"Salvador Mundi," or "the Savior of the World," the last of Leonardo da Vinci's paintings, will be put up for sale at Christie's auction in New York this month, and is expected to rake in at least $100 million, according to the New York Post.
Originally painted in 1500s, the painting decorated the palace of England's King Charles I until it was auctioned by the son of the Duke of Buckingham and Normandy in 1763. After that, the painting reappeared only in 1900, when it was purchased by Francis Cook, a British collector. The picture was painted over in a clumsy restoration attempt that tricked experts into believing it was a copy by da Vinci's follower Bernardino Luini.
The works of Leonardo da Vinci. 'Salvador Mundi' pic.twitter.com/TOO0Dtp1uz— Toys Country House (@ookiokLove) 11 октября 2017 г.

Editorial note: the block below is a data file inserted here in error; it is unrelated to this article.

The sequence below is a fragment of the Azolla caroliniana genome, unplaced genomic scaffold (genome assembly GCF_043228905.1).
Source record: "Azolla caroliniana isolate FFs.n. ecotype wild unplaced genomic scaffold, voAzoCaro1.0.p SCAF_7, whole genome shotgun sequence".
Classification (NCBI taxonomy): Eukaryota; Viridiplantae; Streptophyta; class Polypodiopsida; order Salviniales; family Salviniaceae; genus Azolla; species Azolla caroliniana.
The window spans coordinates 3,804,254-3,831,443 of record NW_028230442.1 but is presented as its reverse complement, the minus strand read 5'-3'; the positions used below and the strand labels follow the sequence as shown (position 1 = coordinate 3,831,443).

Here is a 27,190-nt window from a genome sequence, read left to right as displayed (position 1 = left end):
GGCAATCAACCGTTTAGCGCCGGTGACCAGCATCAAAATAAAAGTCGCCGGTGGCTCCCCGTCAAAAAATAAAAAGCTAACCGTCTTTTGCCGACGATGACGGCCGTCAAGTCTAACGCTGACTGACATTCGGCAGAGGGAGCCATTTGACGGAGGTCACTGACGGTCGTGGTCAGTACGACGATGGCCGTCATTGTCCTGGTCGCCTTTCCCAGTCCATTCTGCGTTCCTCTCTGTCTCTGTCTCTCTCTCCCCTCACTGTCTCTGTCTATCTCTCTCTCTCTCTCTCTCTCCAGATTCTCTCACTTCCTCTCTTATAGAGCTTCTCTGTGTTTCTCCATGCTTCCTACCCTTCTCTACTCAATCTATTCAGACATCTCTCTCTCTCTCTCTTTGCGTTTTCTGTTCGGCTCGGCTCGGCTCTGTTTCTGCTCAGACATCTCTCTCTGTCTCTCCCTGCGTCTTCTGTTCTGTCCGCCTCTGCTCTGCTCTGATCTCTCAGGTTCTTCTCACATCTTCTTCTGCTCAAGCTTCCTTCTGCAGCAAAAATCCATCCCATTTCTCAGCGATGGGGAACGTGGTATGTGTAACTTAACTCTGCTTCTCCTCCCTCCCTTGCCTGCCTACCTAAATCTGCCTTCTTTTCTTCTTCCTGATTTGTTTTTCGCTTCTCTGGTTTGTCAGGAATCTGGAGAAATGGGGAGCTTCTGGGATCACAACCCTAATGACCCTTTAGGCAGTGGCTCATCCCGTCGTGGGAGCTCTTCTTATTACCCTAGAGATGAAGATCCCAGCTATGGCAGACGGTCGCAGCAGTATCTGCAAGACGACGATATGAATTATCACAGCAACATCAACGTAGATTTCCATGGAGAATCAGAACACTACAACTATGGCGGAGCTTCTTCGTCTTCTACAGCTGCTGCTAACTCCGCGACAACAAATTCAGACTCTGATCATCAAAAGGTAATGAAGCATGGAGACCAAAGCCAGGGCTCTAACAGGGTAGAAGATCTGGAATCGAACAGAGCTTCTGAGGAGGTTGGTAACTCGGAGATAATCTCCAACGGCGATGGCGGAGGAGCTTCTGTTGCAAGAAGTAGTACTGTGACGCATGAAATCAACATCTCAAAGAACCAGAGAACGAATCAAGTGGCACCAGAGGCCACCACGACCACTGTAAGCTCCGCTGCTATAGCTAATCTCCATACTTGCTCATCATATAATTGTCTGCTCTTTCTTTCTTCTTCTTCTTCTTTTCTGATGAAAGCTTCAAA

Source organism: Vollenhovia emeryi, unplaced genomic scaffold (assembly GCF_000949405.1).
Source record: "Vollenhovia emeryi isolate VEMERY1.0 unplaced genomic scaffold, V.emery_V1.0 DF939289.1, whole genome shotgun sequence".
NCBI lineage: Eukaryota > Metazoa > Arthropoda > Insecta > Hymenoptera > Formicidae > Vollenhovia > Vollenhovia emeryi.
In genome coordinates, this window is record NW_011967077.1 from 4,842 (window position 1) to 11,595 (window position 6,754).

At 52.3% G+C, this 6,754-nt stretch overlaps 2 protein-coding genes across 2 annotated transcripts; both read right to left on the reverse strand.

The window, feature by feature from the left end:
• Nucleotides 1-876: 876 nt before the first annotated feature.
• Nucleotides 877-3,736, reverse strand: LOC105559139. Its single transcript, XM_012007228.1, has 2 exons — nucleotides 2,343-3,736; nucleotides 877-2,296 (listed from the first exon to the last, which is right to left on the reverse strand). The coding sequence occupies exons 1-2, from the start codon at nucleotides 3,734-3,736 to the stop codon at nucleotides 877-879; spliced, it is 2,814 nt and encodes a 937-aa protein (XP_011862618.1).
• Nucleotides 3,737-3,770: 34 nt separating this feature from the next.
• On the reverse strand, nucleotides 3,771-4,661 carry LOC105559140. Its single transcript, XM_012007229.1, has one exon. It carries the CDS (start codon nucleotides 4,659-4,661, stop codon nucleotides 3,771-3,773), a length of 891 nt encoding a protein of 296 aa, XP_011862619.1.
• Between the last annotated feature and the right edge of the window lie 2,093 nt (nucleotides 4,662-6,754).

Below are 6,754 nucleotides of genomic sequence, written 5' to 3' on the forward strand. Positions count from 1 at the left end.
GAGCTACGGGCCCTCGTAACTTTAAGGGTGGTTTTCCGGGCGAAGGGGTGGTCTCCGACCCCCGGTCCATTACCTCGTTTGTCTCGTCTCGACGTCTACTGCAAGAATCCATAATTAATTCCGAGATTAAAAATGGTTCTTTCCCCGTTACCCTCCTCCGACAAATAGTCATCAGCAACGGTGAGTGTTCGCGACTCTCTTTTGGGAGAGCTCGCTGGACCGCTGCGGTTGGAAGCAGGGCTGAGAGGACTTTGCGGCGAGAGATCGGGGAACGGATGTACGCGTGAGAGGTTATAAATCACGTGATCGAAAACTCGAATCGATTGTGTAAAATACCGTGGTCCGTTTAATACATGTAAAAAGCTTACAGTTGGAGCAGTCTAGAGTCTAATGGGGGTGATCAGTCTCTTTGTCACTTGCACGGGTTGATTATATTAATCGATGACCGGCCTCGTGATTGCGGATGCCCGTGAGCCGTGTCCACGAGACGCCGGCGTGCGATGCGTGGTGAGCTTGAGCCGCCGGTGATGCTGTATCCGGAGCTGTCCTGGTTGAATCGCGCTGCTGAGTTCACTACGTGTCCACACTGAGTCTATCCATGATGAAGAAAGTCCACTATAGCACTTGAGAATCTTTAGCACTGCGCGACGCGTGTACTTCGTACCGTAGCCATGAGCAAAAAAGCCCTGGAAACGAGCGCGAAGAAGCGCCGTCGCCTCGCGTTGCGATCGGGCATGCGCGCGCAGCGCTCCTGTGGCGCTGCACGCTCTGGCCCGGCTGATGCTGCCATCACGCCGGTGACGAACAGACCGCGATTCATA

In 1958, Cook's descendants sold the supposed copy for only about $50. In 2005, the painting was acquired by a consortium of art dealers, who restored the painting and initiated an authentication procedure. It took six years to attribute "Salvador Mundi" to the great master himself.
The most recent appearance of the painting was in 2015 when its last publicly known owner, Russian collector Dmitri Rybolovlev, reportedly accused his art dealer Yves Bouvier of financial fraud. The current owner of the painting has not been disclosed.
"‘Salvator Mundi' is a painting of the most iconic figure in the world by the most important artist of all time," Loic Gouzer, chairman of postwar and contemporary art for Christie's New York, said in a statement released by the auction house.
Another painting, a revision of "The Last Supper" by pop art icon Andy Warhol, will also be auctioned at Christie's, with the initial cost of the lot being about $50 million, the auction house's press release says.